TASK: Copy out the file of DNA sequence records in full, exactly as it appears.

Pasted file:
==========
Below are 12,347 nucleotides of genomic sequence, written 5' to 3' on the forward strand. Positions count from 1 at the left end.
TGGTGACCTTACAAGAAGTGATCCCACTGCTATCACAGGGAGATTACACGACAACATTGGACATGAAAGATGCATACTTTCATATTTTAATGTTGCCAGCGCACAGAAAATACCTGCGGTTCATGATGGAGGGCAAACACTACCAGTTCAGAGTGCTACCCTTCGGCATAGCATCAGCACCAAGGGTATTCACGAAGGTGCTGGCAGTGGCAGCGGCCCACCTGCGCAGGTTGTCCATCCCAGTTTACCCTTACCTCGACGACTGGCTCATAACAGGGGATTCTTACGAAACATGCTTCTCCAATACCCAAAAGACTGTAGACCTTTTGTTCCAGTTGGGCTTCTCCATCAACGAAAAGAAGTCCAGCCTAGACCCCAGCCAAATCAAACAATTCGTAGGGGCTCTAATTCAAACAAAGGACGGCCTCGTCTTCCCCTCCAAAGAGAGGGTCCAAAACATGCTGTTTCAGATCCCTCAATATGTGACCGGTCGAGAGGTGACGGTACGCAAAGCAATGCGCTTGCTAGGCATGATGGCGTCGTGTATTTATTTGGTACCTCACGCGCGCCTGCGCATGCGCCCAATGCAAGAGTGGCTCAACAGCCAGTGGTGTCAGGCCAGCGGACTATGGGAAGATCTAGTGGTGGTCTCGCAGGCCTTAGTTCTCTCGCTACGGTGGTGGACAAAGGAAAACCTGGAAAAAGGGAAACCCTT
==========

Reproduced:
Below are 12,347 nucleotides of genomic sequence, written 5' to 3' on the forward strand. Positions count from 1 at the left end.
TGGTGACCTTACAAGAAGTGATCCCACTGCTATCACAGGGAGATTACACGACAACATTGGACATGAAAGATGCATACTTTCATATTTTAATGTTGCCAGCGCACAGAAAATACCTGCGGTTCATGATGGAGGGCAAACACTACCAGTTCAGAGTGCTACCCTTCGGCATAGCATCAGCACCAAGGGTATTCACGAAGGTGCTGGCAGTGGCAGCGGCCCACCTGCGCAGGTTGTCCATCCCAGTTTACCCTTACCTCGACGACTGGCTCATAACAGGGGATTCTTACGAAACATGCTTCTCCAATACCCAAAAGACTGTAGACCTTTTGTTCCAGTTGGGCTTCTCCATCAACGAAAAGAAGTCCAGCCTAGACCCCAGCCAAATCAAACAATTCGTAGGGGCTCTAATTCAAACAAAGGACGGCCTCGTCTTCCCCTCCAAAGAGAGGGTCCAAAACATGCTGTTTCAGATCCCTCAATATGTGACCGGTCGAGAGGTGACGGTACGCAAAGCAATGCGCTTGCTAGGCATGATGGCGTCGTGTATTTATTTGGTACCTCACGCGCGCCTGCGCATGCGCCCAATGCAAGAGTGGCTCAACAGCCAGTGGTGTCAGGCCAGCGGACTATGGGAAGATCTAGTGGTGGTCTCGCAGGCCTTAGTTCTCTCGCTACGGTGGTGGACAAAGGAAAACCTGGAAAAAGGGAAACCCTT